11. The Millions asks a few bloggers to name the best literary readings they'd ever attended. It's a good question, and I had to pause for about three seconds before coming up with my own answer. Then I remembered seeing Allen Ginsberg. The kind of full-body, whole-soul performances he delivered -- funny, dead serious, totally in the moment -- set a standard for me that no other performer has yet matched.
I've really been looking forward to checking out the Nook e-reader, Barnes and Noble's new major competitor to Amazon's Kindle. I had the most positive attitude in the world last week when I showed up at a big new Nook demonstration booth on the ground floor of the Barnes and Noble bookstore on Union Square in New York City. One reason I've had high hopes for the Nook is that I haven't been impressed by the Kindle's physical specifications or its price, and I'm just waiting for some company to develop a practical, affordable, compact, ergonomic device that will blow the electronic reader marketplace open.
Bob Dylan's new album "Love and Theft" was hitting the streets on September 11, 2001. I was building his website, and by the last week of August I knew I was in trouble.
Dan Levy and I had thrown Dylan's earlier "Time Out Of Mind" website together easily with Perl and a whole lot of BBEdit in 1997. Now these software tools were considered primitive (they were) but I hadn't realized how difficult Java-based server-side programming would be. I'd done some graphic Java programming back in 1996, and I'd built the JSP pages for the iVillage UK message boards (while Evan and Jim handled the server side) and for LitKicks. But now I was responsible all by myself for two complex server-side applications: Jive message boards, which worked fine, and a Lucene search engine for all of Bob Dylan's lyrics, which was dragging badly.
Dan wanted a full working preview on Friday, September 7. It wasn't ready, and I was starting to panic. I didn't want Dan to know how far behind I was, so I started avoiding his calls. My kids stay with me on weekends, so I got almost no work done Saturday or Sunday morning. I brought them back to Meg Sunday afternoon, and began digging in for an all-nighter.
It was stupid of me to think that I could just cruise in, grab some open source Java code and deliver a perfect application in a couple of weeks. Furious at my own bad judgment, I spent Sunday evening staring in dismay at oblique error messages, wondering what would happen if Tuesday, September 11 rolled around and the site was still not ready. The "bobdylan.com" URL was going to appear on the CD's liner notes, and since URLs were novel on CD packages in 2001, it was important that the site be in good shape once everybody showed up. What had I gotten myself into? Sony Music was not going to hold off the release of the CD because Levi Asher was getting Java runtime errors. I felt like I was facing one of the worst and most visible deadline fuckups of my life.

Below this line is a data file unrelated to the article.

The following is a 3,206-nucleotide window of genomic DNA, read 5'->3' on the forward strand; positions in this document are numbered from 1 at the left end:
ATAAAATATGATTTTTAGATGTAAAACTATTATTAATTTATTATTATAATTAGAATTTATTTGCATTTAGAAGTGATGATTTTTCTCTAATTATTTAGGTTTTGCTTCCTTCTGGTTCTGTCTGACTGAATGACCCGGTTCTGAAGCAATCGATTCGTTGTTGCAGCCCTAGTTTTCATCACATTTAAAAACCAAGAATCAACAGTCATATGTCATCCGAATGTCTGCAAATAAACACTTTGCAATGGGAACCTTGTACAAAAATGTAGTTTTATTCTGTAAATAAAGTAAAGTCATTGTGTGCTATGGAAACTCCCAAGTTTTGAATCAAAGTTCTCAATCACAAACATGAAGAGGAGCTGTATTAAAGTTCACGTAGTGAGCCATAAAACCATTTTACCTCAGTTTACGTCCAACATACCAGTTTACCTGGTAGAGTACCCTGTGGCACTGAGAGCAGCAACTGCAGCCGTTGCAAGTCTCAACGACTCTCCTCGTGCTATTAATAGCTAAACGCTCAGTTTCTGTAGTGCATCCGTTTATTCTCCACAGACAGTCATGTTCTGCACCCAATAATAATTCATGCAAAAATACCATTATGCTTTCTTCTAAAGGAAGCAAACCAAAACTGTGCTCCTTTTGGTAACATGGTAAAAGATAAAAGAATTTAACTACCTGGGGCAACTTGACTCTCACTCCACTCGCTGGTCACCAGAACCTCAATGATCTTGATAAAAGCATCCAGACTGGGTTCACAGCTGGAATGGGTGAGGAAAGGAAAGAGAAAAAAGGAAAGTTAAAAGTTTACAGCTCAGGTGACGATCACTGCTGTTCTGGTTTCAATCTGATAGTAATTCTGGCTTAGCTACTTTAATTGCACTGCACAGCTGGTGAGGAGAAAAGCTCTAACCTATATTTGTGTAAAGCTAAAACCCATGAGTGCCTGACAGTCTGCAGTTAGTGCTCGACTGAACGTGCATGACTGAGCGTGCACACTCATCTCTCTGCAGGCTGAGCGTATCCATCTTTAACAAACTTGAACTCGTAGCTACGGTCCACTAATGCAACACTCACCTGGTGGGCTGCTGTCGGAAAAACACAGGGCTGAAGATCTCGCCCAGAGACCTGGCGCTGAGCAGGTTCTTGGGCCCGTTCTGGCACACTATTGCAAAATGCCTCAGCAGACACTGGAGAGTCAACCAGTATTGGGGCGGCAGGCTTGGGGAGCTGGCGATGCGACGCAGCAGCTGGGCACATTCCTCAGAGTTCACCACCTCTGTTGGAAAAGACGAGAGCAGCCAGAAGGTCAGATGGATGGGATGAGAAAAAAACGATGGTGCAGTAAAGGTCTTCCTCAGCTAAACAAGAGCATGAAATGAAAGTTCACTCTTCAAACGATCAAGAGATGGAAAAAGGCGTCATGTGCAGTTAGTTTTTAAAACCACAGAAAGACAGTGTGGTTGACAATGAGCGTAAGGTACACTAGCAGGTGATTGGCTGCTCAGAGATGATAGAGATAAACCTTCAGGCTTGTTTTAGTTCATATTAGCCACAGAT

1. I've seen a lot of things in my life, but I've never before had the pleasure of watching a bookstore get born. I met blogger/bookseller Jessica Stockton Bagnulo three years ago when we both joined the Litblog Co-op at the same time, and I noted it here in January 2008 when she was awarded seed money to start her own bookstore in Brooklyn. The store is now about to open and looks just great. I hope to make it to the opening day party this Saturday at 7 pm, and you're invited too ...
(This is chapter 36 of my ongoing memoir of the Internet industry.)
I was just hitting my stride in my new role as Director of Community Services at iVillage when the dot-com stock market began to fall. It happened quietly, imperceptibly. Some trace the start of the crash to a March 2000 article in Barron's magazine naming several Internet companies that were spending money too quickly and likely to go out of business soon.
Given the intensity of new media vs. old media competition during the Internet's early years, it's ironic that a magazine article brought the dot-com economy down.
2. Herta Mueller writes about Romania during the painful years of the Nicolai Ceausecsu regime, and coincidentally I've been reading a impressive new novel about the same subject, Velvet Totalitarianism by Claudia Moscovici. You can find an excerpt from the introduction on the author's MySpace page.